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I am trying to build an object of a struct but am getting a segmentation fault while assigning the values. After I build the object it will be passed by pointer into a list. Here is my implementation:

struct clientInfo {
  int client, a, b;
};
List *info=new List();

void thread(int which) {
  clientInfo *cI;
  cI->client=which;
  cI->a=4;
  cI->b=5;
  info->Append(cI);
}

During the execution of 'cI->client=which' a segmentation fault is produced. This project is being writting on the nachos platform for anyone that is familiar, however the definition of List is much the same as any linked list in C++. For anyone not familiar with nachos, 'void thread' is my 'int main'.

Thanks in advance.

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What does the nachos tag mean ? –  cnicutar Mar 27 '12 at 7:06
    
@cnicutar: It's an academic operating system. For more info: cs.washington.edu/homes/tom/nachos/README –  LihO Mar 27 '12 at 7:49
    
You should read a C++ book. Too many pointers, too many new. This is an attempt to make Java code in C++ and will only be painful. See the recommended books: stackoverflow.com/questions/388242/… –  Matthieu M. Mar 27 '12 at 7:56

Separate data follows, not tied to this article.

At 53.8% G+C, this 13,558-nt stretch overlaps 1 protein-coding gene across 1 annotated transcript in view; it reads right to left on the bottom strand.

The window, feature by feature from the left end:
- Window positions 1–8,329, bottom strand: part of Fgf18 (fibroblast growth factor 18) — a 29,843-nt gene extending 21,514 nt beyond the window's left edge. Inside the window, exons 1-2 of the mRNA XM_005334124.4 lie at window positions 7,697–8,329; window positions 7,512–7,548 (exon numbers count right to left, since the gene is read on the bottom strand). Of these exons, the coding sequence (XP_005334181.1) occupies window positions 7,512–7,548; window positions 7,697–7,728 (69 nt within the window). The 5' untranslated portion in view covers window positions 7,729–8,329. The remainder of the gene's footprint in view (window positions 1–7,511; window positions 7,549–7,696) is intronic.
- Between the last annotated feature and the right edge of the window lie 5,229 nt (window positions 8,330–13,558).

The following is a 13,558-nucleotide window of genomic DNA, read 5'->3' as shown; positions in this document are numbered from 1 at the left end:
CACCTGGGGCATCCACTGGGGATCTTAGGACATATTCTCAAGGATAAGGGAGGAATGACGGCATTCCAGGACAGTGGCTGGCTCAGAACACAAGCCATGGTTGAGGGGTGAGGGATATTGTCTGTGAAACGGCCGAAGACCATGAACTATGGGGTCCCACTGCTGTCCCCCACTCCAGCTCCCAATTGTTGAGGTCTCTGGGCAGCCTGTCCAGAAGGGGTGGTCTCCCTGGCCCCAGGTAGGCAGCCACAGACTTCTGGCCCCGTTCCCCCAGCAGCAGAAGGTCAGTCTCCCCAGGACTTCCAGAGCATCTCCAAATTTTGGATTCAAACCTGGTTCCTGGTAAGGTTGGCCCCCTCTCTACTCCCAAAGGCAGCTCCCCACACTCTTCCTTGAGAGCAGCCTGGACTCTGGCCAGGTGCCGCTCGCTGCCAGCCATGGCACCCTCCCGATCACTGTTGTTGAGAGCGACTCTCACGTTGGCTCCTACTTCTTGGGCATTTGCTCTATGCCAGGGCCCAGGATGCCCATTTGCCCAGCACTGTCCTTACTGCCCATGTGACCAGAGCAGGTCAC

4 Answers 4

up vote 1 down vote accepted

You have to create the clientInfo *cI, like

clientInfo *cI = new clientInfo();
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your infinite wisdom is only surpassed by my infinite stupidity. Thank you for your quick response. –  calebthebrewer Mar 27 '12 at 7:08

clientInfo *cI; declares a pointer to an object of type clientInfo. It does not construct this object. You have to construct it before trying to access its members: cI = new clientInfo();.

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The cI pointer is actually pointing "nowhere meaningful to you" when ci->members are assigned. Initilize the pointer to something existent (or allocate something for it) before use it.

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FWIW, depending on how the program's compiled, the pointer might point to a random memory location or to NULL. –  bryce Mar 27 '12 at 7:34
    
@bryce: corrected as "nowhere meaningful to you" –  Emilio Garavaglia Mar 27 '12 at 7:41

You cannot directly assign values to a structure pointer.it should be given some allocation using new like :

 clientInfo *cI =new  clientInfo();

If you dont wish to do this just decalre the object rather than a pointer *cI. like below:

clientInfo cI;

Now you can directly assign values like cI.a=... and this data will be stroed on stack and not on heap.

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